But don’t forget to always have a Dream.

Monday, January 28, 2013

Positive Thinking from Prophets

When we deal in generalities we shall never succeed.
When we deal in specifics we shall rarely have failure.
When performance is measured, performance improves.
When performance is measured and reported, the rate of improvement accelerates.
Thomas S. Monson

If you have somebody who has a goal mind, you’ve got a gold mind.
President Spencer W. Kimball

What we persist in doing becomes easy to do.  Not because the task becomes easier but because our ability to do is increased.
President Heber J. Grant

Poetry I Like: The Night they Burned Shanghai

The last stanza of this poem us familiar to me.  I did not know it had a whole poem, and story before.  The world is such a small place.  We are all interconnected, and should actively work to make the world a better place.  It is too easy to turn your head, pretend you don't see.  However in this times, if we do that we may lose our civil rights and then our freedom.  Let us be active in preserving our rights, but peacefully if we can.

The Night they Burned Shanghai
by Robert D. Abrahams

The night they burned Shanghai we had a date,
Bridge with the Watermans in Germantown.
"Now, John, be careful of the game you play;
Don't overbid. Play safe."
                    "I will, Louise.
Let's not discuss it. I'm not good at cards.
Lord, it's a long way in to Watermans'-
Half Philadelphia's length, if it's an inch.
Why do we have to live near Valley Forge,
If all our dates must be in Germantown?"

(Tonight Shanghai is burning,
Bright Shanghai of the Bund;
The rickshas all are overturned,
The China-hands are stunned.

The curio shops are looted,
The fan-tan games are gone;
The shrieks of haunted children rise,
The bombing planes drone on.)

Darling Louise, but eighteen, then, and slim,
Not thirty-two and card-wise, neighbor-wise.
"Darling Louise," I whispered, "life comes once.
Let's grab it while we can and make it ours.
Bucharest, the band at Parcul Carol
Will play for us alone if we are there;
And Copenhagen-Tivoli at night -
Naples and Athens, Persia, Xanadu,
Adventure everywhere for you and me;
We need not even go so far afield.
Here in this Philadelphia, our frontier,
We'll find stuffed shirts to puncture, work to do,
Dead wood to clear away, great causes ready,
Making to stay at home adventure too.
Adventure shared is most of love, Louise."

(How far is Germantown from Valley Forge?
A bitter march in winter for the troops,
While Tories dance in town with General Howe
And gentlemen sit down at cards and dice,
And wonder when that rabble will give in.
"My dear, I cannot understand this Washington -
A gentleman, at that, to lead revolt.
And what's the latest fashion from abroad?
Pray, who is marrying who, and who is not?")

Then, I remember, "Shanghai, too," I whispered,
"We'll know bright Shanghai of the Bund, Louise.
We'll ride in rickshas down by Soochow Creek
And haggle with the Chinese curio men."
And eager-eyed Louise looked back at me
And answered, "Yes, John, yes, we'll do it all."
I know she meant it, and I meant it too.

(Tonight Shanghai is burning,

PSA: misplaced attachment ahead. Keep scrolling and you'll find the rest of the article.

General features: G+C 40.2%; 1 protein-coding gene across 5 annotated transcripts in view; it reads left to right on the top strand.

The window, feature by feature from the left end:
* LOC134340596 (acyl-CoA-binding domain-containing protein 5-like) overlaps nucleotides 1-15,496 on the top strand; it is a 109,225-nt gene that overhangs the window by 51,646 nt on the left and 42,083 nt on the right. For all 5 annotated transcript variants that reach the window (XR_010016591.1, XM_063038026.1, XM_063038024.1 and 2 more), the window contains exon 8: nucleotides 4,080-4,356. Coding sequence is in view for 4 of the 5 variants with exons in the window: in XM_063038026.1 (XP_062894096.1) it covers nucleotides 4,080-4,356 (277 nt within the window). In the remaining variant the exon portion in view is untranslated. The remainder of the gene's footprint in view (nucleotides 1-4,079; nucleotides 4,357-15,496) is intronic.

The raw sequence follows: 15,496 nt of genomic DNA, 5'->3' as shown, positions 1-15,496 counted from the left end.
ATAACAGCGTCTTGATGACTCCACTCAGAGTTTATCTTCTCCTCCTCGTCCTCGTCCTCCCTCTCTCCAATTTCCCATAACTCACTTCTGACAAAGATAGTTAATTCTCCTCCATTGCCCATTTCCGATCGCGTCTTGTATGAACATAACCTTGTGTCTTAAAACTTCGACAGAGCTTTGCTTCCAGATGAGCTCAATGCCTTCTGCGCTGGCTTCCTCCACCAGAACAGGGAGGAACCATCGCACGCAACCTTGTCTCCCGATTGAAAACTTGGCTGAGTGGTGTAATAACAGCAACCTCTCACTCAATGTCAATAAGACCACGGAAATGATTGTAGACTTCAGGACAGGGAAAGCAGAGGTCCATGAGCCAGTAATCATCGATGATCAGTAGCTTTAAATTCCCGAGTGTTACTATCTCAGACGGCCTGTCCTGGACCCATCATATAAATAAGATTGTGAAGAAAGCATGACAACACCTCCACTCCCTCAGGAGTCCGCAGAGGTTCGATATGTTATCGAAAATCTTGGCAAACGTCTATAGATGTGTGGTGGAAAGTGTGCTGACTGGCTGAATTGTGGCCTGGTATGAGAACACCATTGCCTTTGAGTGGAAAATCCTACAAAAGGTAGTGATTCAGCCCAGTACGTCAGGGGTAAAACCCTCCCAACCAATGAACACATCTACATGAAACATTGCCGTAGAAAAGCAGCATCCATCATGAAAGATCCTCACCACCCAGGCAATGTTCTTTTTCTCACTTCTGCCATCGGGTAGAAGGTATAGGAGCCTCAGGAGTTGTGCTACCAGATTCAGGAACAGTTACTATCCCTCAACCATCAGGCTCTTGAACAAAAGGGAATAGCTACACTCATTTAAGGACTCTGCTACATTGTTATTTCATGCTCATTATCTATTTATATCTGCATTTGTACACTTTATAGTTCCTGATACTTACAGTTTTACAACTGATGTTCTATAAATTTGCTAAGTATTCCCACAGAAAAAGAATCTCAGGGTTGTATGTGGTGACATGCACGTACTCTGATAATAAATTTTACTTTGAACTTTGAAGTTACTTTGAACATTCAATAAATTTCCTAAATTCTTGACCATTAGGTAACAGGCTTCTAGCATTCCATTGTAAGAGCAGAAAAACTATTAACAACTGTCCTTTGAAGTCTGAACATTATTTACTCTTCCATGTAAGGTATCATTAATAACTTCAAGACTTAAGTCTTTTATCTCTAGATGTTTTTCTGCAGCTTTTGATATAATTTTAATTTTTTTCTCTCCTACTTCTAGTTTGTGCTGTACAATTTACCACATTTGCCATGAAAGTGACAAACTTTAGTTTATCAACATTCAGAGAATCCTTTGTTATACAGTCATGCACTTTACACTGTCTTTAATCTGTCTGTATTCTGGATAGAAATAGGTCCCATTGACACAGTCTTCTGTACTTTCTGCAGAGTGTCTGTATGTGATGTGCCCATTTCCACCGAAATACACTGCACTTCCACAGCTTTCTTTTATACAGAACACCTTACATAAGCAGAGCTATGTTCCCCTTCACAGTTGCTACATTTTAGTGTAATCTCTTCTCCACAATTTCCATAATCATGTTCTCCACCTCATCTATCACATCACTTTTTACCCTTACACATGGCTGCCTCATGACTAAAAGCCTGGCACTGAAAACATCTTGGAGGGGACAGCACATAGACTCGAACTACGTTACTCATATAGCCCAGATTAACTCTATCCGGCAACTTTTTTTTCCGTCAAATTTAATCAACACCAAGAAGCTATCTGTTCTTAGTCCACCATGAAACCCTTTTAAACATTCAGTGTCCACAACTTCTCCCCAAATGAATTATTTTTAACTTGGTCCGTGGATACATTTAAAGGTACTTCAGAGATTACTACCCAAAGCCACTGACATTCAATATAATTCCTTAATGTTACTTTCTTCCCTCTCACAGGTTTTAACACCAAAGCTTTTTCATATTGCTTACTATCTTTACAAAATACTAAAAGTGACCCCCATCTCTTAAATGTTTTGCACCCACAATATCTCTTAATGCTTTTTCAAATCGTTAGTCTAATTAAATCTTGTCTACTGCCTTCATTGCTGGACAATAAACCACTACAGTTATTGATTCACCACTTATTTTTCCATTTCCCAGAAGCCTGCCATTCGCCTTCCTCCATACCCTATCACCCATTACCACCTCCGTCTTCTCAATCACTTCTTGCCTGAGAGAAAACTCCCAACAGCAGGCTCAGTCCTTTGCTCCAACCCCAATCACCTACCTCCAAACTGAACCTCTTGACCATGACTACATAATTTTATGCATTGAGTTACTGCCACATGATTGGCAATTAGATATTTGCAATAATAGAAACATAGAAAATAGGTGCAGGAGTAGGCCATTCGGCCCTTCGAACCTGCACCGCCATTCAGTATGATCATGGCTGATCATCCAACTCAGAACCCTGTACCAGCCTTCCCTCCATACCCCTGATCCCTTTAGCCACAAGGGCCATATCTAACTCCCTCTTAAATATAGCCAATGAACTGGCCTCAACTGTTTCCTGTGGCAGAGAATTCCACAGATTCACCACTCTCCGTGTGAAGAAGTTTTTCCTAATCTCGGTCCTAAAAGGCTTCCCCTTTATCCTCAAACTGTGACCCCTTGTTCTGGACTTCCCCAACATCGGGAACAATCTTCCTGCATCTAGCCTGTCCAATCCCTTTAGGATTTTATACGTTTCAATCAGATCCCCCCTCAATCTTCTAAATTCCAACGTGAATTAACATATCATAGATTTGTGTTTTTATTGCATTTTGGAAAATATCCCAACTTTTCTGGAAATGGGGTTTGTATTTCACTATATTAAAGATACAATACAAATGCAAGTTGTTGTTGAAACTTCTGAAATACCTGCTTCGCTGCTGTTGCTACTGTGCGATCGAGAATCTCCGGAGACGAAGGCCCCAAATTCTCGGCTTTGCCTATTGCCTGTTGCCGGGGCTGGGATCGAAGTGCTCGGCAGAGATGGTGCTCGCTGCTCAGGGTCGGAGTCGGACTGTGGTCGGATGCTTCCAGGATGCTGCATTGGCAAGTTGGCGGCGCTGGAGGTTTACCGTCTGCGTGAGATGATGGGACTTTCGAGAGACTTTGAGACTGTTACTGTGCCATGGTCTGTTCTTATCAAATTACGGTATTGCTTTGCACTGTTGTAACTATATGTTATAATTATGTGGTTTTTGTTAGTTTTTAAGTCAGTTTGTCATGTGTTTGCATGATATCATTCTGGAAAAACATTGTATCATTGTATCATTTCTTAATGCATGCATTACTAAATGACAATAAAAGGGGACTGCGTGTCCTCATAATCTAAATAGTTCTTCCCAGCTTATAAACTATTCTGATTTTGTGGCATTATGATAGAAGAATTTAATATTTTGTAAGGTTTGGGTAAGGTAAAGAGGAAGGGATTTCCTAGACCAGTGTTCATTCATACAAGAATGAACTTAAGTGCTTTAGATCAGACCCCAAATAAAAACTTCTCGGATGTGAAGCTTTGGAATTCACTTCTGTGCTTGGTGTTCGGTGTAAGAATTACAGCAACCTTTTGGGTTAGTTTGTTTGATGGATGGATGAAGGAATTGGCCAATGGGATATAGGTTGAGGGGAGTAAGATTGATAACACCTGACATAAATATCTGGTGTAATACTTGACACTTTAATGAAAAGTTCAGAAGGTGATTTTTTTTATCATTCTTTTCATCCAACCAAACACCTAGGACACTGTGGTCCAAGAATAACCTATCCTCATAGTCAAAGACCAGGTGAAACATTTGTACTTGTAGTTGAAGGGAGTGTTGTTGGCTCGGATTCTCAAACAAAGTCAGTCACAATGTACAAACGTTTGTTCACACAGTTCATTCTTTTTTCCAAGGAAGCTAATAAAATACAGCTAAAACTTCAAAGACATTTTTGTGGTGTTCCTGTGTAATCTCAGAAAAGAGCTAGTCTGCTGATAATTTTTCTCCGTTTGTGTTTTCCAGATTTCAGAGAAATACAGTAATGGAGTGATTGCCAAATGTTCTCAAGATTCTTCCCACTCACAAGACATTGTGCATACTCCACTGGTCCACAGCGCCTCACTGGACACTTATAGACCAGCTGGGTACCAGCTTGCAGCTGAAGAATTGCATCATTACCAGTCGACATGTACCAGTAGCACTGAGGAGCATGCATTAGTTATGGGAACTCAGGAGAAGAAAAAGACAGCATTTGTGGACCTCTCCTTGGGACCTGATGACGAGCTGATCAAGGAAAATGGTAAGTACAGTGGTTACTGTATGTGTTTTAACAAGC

The flames are leaping high,
And those who fought or kept the peace,
Alike must drably die.)

"Louise," I say, "we'll never get to Burma,
Or go to Dutch Guiana or Shanghai -
No, not Shanghai; they're burning that tonight;
But yet we've our frontier in Philadelphia.
Next year let's take an interest in the world;
Go into politics, perhaps, or write a book,
Or make a fight for ancient liberties,
Or go adventuring some other way.
But not Shanghai-they're burning that tonight -
And not tonight-we have a date tonight,
And that's the way it always seems to be.
Wait long enough and Shanghai always burns.
Your bridges burn before you, not behind."

(Tonight Shanghai is burning,
The fan-tan games are stilled,
The chips cashed in in blood and gore -
The players all are killed.)

"Isn't it strange, Louise, that up this road
The Continental Army came one day,
Where now we're driving down to Watermans'
To spend a little quiet time at cards?" . . .
"I think the door's the second on the right."
And Waterman is probably inside,
Setting the folding table up, the chairs.
In every second house in Germantown,
At this particular moment, I believe
You'd find a man unfolding little chairs.
(There was a place I wanted much to see -
Madrid, the place was called-that's burning too -
And Prague and Hankow, going with the rest.
Well, next year maybe no more bridge, Louise -
Next year adventure right at Valley Forge -
Next year's for living-here is our frontier.)

And now we come at last to Watermans';
Our host is waiting pleasantly inside.
"And play a safe game, will you, John, this time?"
Louise says while we park our car.
"I will, Louise, I will."
               I know I will.

And after greetings, Waterman exclaims,
"A fine mess in the Far East, boys and girls,"
And we agree, and we sit down to play.
Tonight they burn Shanghai, and we are safe -
Safe from the world and all its puzzles-safe
From everything except our own contempt.

(Tonight Shanghai is burning,
And we are dying too.
What bomb more surely mortal
Than death inside of you?

For some men die by shrapnel,
And some go down in flames,
But most men perish inch by inch,
In play at little games.)

The Starfish